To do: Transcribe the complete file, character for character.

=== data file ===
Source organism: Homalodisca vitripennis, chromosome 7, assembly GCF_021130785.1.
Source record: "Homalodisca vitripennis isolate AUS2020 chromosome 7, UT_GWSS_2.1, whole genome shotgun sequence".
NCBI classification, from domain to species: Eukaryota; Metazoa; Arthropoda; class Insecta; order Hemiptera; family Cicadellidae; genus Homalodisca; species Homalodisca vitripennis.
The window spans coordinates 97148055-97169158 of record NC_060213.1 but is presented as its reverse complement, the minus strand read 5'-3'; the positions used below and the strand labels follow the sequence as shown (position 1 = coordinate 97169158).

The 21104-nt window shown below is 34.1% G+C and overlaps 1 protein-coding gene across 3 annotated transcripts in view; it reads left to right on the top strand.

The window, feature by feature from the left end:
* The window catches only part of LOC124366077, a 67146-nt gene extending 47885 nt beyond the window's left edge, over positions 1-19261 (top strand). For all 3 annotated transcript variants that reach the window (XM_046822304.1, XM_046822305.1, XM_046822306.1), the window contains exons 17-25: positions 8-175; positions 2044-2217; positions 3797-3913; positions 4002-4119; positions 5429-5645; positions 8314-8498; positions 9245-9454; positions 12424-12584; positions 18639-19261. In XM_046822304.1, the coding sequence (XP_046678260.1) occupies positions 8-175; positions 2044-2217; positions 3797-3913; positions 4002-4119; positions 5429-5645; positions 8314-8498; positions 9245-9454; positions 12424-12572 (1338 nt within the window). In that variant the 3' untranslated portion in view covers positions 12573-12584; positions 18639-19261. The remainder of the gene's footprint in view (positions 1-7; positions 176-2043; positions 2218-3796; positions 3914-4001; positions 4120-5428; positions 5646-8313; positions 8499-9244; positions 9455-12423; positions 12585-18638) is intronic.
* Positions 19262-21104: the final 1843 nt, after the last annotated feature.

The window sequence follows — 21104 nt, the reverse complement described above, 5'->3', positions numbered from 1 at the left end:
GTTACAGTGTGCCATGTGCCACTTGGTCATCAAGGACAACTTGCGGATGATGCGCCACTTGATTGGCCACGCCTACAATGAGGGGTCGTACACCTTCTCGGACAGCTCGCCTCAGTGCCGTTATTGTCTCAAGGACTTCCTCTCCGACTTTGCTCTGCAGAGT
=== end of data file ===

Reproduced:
Source organism: Homalodisca vitripennis, chromosome 7, assembly GCF_021130785.1.
Source record: "Homalodisca vitripennis isolate AUS2020 chromosome 7, UT_GWSS_2.1, whole genome shotgun sequence".
NCBI classification, from domain to species: Eukaryota; Metazoa; Arthropoda; class Insecta; order Hemiptera; family Cicadellidae; genus Homalodisca; species Homalodisca vitripennis.
The window spans coordinates 97148055-97169158 of record NC_060213.1 but is presented as its reverse complement, the minus strand read 5'-3'; the positions used below and the strand labels follow the sequence as shown (position 1 = coordinate 97169158).

The 21104-nt window shown below is 34.1% G+C and overlaps 1 protein-coding gene across 3 annotated transcripts in view; it reads left to right on the top strand.

The window, feature by feature from the left end:
* The window catches only part of LOC124366077, a 67146-nt gene extending 47885 nt beyond the window's left edge, over positions 1-19261 (top strand). For all 3 annotated transcript variants that reach the window (XM_046822304.1, XM_046822305.1, XM_046822306.1), the window contains exons 17-25: positions 8-175; positions 2044-2217; positions 3797-3913; positions 4002-4119; positions 5429-5645; positions 8314-8498; positions 9245-9454; positions 12424-12584; positions 18639-19261. In XM_046822304.1, the coding sequence (XP_046678260.1) occupies positions 8-175; positions 2044-2217; positions 3797-3913; positions 4002-4119; positions 5429-5645; positions 8314-8498; positions 9245-9454; positions 12424-12572 (1338 nt within the window). In that variant the 3' untranslated portion in view covers positions 12573-12584; positions 18639-19261. The remainder of the gene's footprint in view (positions 1-7; positions 176-2043; positions 2218-3796; positions 3914-4001; positions 4120-5428; positions 5646-8313; positions 8499-9244; positions 9455-12423; positions 12585-18638) is intronic.
* Positions 19262-21104: the final 1843 nt, after the last annotated feature.

The window sequence follows — 21104 nt, the reverse complement described above, 5'->3', positions numbered from 1 at the left end:
GTTACAGTGTGCCATGTGCCACTTGGTCATCAAGGACAACTTGCGGATGATGCGCCACTTGATTGGCCACGCCTACAATGAGGGGTCGTACACCTTCTCGGACAGCTCGCCTCAGTGCCGTTATTGTCTCAAGGACTTCCTCTCCGACTTTGCTCTGCAGAGT